Impact of essential oils on growth rate, zearalenone and deoxynivalenol production by Fusarium graminearum under different temperature and water activity conditions in maize grain

Authors


Sonia Marín, Food Technology Department, Lleida University, Rovira Roure 191, 25198 Lleida, Spain (e-mail: smarin@tecal.udl.es).

Abstract

Aims:  The effect of five essential oils (oregano, cinnamon, lemongrass, clove and palmarose) on growth rate, zearalenone (ZEA) and deoxynivalenol (DON) production by Fusarium graminearum strains was assessed.

Methods and Results:  The influence of the essential oils was tested on irradiated maize at two concentrations (500 and 1000 mg kg−1), at different water activity (aw) (0·95 and 0·995) and temperature (20 and 30°C) levels. At 0·995 aw all essential oils tested had an inhibitory effect on growth rate of F. graminearum at both temperatures studied. At this aw level, DON production in general was inhibited by all essential oils at 30°C and, although palmarose and clove were the only essential oils with statistically significant inhibitory effect on ZEA production, an inhibitory trend was observed when cinnamon and oregano oils were added to maize grain.

Conclusions:  Antifungal and antimycotoxigenic activity of the essential oils assayed was shown to depend on environmental conditions.

Significance and Impact of the Study:  It is apparent that essential oils should be considered as alternative preharvest natural fungicides. Further investigation on natural maize grain might be useful to study the effectiveness of these essential oils in the presence of natural mycoflora of maize grain.

Introduction

Fungi cause significant destruction of grain during storage, rendering it unfit for human consumption by decreasing their nutritive value and sometimes by producing mycotoxins. Fusarium is a ubiquitous genus, and several fungal species are important pathogens of cereal crops (Booth 1977). One such fungus, Fusarium graminearum Schw. [Gibberella zeae (Schw.) Petch.] causes gibberella ear rot in corn which is also called pink ear rot and contaminates the kernels with mycotoxins (Miller et al. 1983; Bilgrami and Choudhary 1998) such as zearalenone (ZEA) and trichothecenes such as deoxynivalenol (DON). ZEA occurs frequently in maize used as a raw material in feedstuffs and produces a well-known hyperestrogenic syndrome (Scott 1989). DON, a cytotoxic trichothecene, has been associated with liver disease, oestrogenic disorders, oesophageal cancer and immunotoxic effects (Marasas et al. 1984; Lou et al. 1990).

Storage fungi are commonly controlled by synthetic chemicals; however, most of the fungicides of this group create several side-effects in the form of carcinogenicity, teratogenicity and residual toxicity (Mishra and Dubey 1994).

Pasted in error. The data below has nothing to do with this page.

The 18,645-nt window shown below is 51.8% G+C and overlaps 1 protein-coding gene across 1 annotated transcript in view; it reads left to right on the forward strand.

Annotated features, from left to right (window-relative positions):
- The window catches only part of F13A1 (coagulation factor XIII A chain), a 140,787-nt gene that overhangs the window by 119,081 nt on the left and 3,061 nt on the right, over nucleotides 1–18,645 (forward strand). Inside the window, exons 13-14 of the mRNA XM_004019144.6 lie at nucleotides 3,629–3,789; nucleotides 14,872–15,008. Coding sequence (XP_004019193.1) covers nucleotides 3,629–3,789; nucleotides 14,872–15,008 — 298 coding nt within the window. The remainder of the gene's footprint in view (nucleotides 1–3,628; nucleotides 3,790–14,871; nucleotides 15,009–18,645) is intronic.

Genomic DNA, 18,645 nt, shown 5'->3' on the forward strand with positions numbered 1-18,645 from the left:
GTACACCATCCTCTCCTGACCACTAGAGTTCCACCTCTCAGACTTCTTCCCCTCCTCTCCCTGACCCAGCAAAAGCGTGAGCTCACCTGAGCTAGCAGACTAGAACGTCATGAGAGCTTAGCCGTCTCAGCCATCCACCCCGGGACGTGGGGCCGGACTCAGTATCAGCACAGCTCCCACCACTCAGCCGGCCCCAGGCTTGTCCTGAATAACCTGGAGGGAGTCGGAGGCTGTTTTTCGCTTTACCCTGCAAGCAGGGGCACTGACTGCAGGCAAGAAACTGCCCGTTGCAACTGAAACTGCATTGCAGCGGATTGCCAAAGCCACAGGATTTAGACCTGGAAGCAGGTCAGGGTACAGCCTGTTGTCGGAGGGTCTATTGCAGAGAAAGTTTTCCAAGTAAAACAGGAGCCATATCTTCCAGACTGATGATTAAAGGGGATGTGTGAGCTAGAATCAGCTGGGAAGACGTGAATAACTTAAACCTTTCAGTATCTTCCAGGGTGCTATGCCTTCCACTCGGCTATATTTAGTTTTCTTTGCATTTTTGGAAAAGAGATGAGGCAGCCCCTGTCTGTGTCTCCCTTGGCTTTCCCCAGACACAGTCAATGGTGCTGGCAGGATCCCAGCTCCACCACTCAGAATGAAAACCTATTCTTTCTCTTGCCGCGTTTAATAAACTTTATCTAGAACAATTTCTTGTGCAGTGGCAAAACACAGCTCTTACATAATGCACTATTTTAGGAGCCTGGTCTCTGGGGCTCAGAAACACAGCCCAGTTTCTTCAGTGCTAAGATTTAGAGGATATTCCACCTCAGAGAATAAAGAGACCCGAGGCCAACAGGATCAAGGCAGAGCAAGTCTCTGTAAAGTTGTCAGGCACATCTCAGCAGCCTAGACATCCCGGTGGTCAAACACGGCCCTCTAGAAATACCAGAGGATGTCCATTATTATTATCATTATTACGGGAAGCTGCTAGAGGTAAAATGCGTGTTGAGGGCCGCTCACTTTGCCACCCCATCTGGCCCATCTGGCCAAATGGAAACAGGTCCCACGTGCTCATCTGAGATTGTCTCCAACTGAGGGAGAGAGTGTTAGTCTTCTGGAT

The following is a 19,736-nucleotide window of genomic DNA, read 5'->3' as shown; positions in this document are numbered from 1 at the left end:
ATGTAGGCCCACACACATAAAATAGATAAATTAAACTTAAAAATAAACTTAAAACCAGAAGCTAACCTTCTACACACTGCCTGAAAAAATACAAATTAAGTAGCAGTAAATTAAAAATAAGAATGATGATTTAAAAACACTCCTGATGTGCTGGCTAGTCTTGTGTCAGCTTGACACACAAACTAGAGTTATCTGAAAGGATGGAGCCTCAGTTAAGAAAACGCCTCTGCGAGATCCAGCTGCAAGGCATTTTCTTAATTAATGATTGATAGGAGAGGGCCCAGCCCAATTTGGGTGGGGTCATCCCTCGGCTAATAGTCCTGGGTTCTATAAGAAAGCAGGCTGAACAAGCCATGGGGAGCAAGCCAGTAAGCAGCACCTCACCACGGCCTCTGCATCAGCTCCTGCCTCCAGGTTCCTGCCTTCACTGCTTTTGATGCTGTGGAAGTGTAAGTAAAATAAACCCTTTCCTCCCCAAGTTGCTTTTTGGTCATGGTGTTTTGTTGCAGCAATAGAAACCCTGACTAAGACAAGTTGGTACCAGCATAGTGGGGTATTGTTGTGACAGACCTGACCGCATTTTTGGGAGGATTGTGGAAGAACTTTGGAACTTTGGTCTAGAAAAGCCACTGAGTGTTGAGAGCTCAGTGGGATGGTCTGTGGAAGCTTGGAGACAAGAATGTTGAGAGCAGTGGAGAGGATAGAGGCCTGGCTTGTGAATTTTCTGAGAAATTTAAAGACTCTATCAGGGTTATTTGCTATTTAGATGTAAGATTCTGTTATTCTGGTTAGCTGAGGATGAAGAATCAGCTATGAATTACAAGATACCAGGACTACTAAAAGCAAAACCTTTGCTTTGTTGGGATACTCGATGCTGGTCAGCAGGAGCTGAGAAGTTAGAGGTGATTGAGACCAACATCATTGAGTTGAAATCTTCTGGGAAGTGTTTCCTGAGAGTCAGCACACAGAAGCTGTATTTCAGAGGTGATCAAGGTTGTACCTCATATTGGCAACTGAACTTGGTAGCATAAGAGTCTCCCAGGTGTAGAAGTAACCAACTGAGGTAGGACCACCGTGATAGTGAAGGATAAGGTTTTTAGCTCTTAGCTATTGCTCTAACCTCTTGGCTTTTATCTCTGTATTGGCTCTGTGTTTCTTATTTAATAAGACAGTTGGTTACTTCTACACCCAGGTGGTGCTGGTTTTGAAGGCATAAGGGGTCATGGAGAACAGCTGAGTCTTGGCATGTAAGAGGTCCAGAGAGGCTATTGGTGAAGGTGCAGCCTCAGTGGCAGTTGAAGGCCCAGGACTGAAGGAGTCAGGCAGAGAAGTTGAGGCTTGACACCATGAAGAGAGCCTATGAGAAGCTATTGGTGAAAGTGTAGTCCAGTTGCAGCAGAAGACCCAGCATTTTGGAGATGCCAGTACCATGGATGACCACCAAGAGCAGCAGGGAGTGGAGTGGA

Many spices and herbs and their extracts possess antimicrobial activity, which is almost invariably because of their essential oil fraction (Paster et al. 1990). Thus the antimicrobial effects of spice and herb essential oils are of interest regarding their possible use as alternatives to food preservatives currently in use. Several studies have examined the effect of compounds isolated from oils to search for natural fungicides and a number of these oil constituents have been shown to be inhibitory (Chao and Young 2000). Essential oils containing aliphatic alcohol and phenols exhibit significant action against Aspergillus aegyptiaceus, Penicillium cyclopium and Trichoderma viride (Megalla et al. 1980). Bullerman et al. (1977), working with cinnamon and clove oils and their two major constituents, cinnamic aldehyde and eugenol, found these materials to be inhibitors of mould growth. A later report evaluated the ability of oregano and thyme essential oils and of two of their major constituents (carvacrol and thymol) to inhibit internal wheat fungi. They showed that oregano oil was highly effective, while thyme oil and the constituents carvacrol and thymol were less effective (Paster et al. 1995). However, little is known about the effect of essential oils on growth and mycotoxin production by phytopathogenic Fusarium species from corn and about the impact of environmental conditions on this effect. Velluti et al. (2002a) screened 37 essential oils for their inhibitory activity on growth of F. verticillioides, F. proliferatum and F. graminearum in maize meal extract agar. They found that cinnamon, clove, lemongrass, palmarose and oregano oils were the best oils tested.